“It would have changed my whole life and world. And if you heard me say on the Hall of Fame, and only a few people understood that, that if I had it to do over again, I wouldn’t change one thing. Because (Robert) was more important to me. I’d never change a thing.”
The Rock ‘n’ Roll Express were headliners before the Monday Night Wars, before the Internet and social media.
The teenyboppers that sold out arenas in the 1980s to chant their names are well into middle age themselves today.
The phone call that set things into motion leading to the WWE Hall of Fame induction took a lot of people back in time, Morton included.
“When you’re away from the business like that, from the big companies, for 20 years, and they call you, and you go there, I mean, you think, man, am I going to feel out of place going here. But guys, let me tell you, the WWE family, five minutes … not five minutes, five seconds, I will say that, I felt like I had never, ever left the business,” Morton said.
Being in Orlando for WrestleMania week gave Morton a glimpse into how well the business is doing these days.
“They flew me and my family down first class. Pick you up at the airport. When you get to the hotel, the room was bigger than my house. Serious, dude. It’s on the top floor of the Marriott. And my kids are the same way. And the food. I told them, my God, I’d live 500 pounds if I lived around here. Everywhere you went, somebody was cooking, and I’m not talking ham and cheese. I’m talking crab legs, I’m talking steaks this thick. Gosh, man, it was unbelievable.
“The only sad thing about it was that it ended,” Morton joked.
To Morton, there is one bit of unfinished business regarding the Rock ‘n’ Roll Express Hall of Fame induction.
There was no Rock ‘n’ Roll Express, after all, without the Midnight Express as the foils.
“When you see Jimmy Cornette put us in there, what is that telling you?” Morton said. “My opinion, the Midnight Express is the greatest heel tag team ever. Jimmy Cornette, greatest heel manager ever. Jimmy Cornette, if you listen to his podcast, has said many times that they will never put us in the Hall of Fame because I got so much heat with Vince McMahon. He said, Hell will freeze over. The big saying at WWE is, anything can happen at WWE. And hell didn’t freeze over, either.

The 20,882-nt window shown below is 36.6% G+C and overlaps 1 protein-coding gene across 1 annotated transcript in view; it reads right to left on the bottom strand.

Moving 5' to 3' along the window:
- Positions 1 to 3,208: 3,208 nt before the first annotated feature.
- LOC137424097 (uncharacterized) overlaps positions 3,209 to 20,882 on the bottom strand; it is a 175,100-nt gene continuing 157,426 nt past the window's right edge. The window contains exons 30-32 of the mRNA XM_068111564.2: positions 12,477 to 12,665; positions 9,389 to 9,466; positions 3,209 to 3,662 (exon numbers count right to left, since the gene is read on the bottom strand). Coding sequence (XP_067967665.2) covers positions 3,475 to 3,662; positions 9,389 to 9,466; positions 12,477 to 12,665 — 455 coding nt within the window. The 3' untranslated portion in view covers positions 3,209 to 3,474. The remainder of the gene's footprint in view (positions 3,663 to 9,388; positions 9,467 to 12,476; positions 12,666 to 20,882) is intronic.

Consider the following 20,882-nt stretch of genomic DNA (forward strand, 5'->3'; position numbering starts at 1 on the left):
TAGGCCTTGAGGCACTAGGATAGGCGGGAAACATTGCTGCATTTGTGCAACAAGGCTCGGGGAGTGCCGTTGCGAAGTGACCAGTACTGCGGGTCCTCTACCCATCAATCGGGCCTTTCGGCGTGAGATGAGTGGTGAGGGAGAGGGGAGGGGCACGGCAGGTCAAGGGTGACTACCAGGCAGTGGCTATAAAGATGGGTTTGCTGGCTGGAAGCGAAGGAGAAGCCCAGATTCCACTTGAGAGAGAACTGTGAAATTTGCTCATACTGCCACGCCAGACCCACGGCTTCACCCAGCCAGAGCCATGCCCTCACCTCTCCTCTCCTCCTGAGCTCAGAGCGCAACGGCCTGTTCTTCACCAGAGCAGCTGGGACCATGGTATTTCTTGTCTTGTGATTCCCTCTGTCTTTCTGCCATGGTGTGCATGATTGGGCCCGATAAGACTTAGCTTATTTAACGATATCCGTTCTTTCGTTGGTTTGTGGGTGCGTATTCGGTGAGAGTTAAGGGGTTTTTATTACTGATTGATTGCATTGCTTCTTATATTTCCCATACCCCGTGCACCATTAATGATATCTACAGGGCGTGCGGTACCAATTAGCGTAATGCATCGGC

“You know damn good and well that the Midnight Express is going in the Hall of Fame next year. Nobody has said that, but you know they are. What do you think Jimmy Cornette was there for?”
The past, and the future
“I was born in the wrestling business, raised in the wrestling business. And when I train, I let these guys know, it’s no joke. It’s no game. This is me. This is my life. This is what I do.”
Morton came up at a time when wrestlers lived the gimmick.
“We lived in a sacred business. We kayfabed,” Morton said. “When we wrestled these guys, Bobby Eaton is one of my best friends, but I’d only see him in the ring. You didn’t share dressing rooms together. You didn’t go over matches.
“There was many a times, I’d be walking to the ring, and Tommy Young would go, You’ve got a one-hour time limit. With the Midnight Express, too. You’ve got one hour. I didn’t know until I was walking to the ring. You weren’t out back or in a room going, I’ll do this to you, and this to you, and you do this to me.
“We were like drama class. We’d go out there, and we told a story. We danced all through the night. And we did it every night for years and years.”
Morton emphasizes that point to his students at his School of Morton training school.
“I’ve been wrestling for 44 years, and I still learn every day. You’ve got to have that mind,” Morton said. “When you’ve got a kid that you can’t teach, thinks he knows everything, that’s the kind I like. Because I can show him so much that he don’t know, I can really spin his head around quick. Learn our business, you can’t learn it all. If you keep an open mind and learn and learn, you can get better.
“Our business isn’t about being a great wrestler. It’s about being at the right place at the right time. And when you’re at the right place at the right time, if you’re able to do what they want you to do that, if you can fill those shoes and do what they want you to do, you’ve got to be prepared to do it.”
Story by Chris Graham